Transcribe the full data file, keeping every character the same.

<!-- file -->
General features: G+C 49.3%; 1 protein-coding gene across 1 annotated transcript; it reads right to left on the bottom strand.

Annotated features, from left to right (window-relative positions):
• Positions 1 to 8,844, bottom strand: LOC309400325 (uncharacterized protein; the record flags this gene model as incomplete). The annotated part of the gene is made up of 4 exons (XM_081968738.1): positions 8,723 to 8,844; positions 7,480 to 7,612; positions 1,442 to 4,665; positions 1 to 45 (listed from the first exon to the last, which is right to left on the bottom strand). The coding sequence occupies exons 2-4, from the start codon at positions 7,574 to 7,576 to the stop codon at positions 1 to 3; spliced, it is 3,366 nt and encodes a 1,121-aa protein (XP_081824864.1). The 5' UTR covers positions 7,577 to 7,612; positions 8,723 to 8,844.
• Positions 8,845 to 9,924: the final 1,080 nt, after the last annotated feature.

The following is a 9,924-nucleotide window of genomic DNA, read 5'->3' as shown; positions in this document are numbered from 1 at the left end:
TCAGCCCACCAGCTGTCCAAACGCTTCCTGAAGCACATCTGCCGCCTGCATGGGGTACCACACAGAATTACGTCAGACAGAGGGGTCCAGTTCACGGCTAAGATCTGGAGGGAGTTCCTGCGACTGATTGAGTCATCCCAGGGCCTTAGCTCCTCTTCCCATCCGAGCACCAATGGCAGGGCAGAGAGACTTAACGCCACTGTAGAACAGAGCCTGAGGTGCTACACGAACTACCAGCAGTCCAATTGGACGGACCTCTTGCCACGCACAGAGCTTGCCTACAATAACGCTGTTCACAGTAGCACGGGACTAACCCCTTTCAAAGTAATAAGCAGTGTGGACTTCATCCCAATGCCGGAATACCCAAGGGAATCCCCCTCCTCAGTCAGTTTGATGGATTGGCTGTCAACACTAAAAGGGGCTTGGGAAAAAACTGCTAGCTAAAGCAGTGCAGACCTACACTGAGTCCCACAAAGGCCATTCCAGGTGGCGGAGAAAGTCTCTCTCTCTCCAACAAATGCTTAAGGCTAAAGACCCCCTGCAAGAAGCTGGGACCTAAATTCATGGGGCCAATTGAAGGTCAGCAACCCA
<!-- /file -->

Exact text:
General features: G+C 49.3%; 1 protein-coding gene across 1 annotated transcript; it reads right to left on the bottom strand.

Annotated features, from left to right (window-relative positions):
• Positions 1 to 8,844, bottom strand: LOC309400325 (uncharacterized protein; the record flags this gene model as incomplete). The annotated part of the gene is made up of 4 exons (XM_081968738.1): positions 8,723 to 8,844; positions 7,480 to 7,612; positions 1,442 to 4,665; positions 1 to 45 (listed from the first exon to the last, which is right to left on the bottom strand). The coding sequence occupies exons 2-4, from the start codon at positions 7,574 to 7,576 to the stop codon at positions 1 to 3; spliced, it is 3,366 nt and encodes a 1,121-aa protein (XP_081824864.1). The 5' UTR covers positions 7,577 to 7,612; positions 8,723 to 8,844.
• Positions 8,845 to 9,924: the final 1,080 nt, after the last annotated feature.

The following is a 9,924-nucleotide window of genomic DNA, read 5'->3' as shown; positions in this document are numbered from 1 at the left end:
TCAGCCCACCAGCTGTCCAAACGCTTCCTGAAGCACATCTGCCGCCTGCATGGGGTACCACACAGAATTACGTCAGACAGAGGGGTCCAGTTCACGGCTAAGATCTGGAGGGAGTTCCTGCGACTGATTGAGTCATCCCAGGGCCTTAGCTCCTCTTCCCATCCGAGCACCAATGGCAGGGCAGAGAGACTTAACGCCACTGTAGAACAGAGCCTGAGGTGCTACACGAACTACCAGCAGTCCAATTGGACGGACCTCTTGCCACGCACAGAGCTTGCCTACAATAACGCTGTTCACAGTAGCACGGGACTAACCCCTTTCAAAGTAATAAGCAGTGTGGACTTCATCCCAATGCCGGAATACCCAAGGGAATCCCCCTCCTCAGTCAGTTTGATGGATTGGCTGTCAACACTAAAAGGGGCTTGGGAAAAAACTGCTAGCTAAAGCAGTGCAGACCTACACTGAGTCCCACAAAGGCCATTCCAGGTGGCGGAGAAAGTCTCTCTCTCTCCAACAAATGCTTAAGGCTAAAGACCCCCTGCAAGAAGCTGGGACCTAAATTCATGGGGCCAATTGAAGGTCAGCAACCCA